Aldcroft, Brian Harding and Nick Gaffaney have bravely decided that it's possible to make satisfying jazz without the assistance of a bass player-and they're right, at least some of the time. On the slower, more ballad-oriented material here Aldcroft does an entirely satisfactory job of supplying the bottom end with the bass strings of his guitar, while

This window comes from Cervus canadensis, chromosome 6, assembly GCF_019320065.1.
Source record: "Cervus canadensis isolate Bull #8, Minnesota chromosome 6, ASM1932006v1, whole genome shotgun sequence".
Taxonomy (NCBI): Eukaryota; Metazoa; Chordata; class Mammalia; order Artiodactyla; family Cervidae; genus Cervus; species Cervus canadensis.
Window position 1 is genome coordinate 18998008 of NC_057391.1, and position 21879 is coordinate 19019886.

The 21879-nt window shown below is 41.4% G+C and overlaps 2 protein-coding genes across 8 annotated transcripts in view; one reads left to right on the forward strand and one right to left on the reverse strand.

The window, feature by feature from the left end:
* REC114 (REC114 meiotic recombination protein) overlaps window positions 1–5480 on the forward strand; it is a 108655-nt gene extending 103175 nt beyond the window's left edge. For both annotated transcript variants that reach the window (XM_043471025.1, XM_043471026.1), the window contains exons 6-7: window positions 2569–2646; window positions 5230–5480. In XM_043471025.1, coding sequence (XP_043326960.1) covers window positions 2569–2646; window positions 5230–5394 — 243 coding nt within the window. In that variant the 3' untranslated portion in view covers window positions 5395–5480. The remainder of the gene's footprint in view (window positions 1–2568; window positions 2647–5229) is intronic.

Harding waxes lyrical on his trombone and Gaffaney provides crisp, supportive percussion. But when the music switches to a more up-tempo, riff-driven sound-as it is on "Spiritual" and the "Doogie" portion of "Doogie/Like Father"-it would be nice to have a bassist in tow, if only so that Aldcroft could have a chance to solo over a more assertive pulse. Playing with a bassist might also help brighten the somewhat monochromatic tonal landscape these three musicians inhabit; to help compensate for the trio's lack of bottom, Aldcroft rolls the treble right off his guitar, but this puts him in conflict with Harding's cotton-soft sound.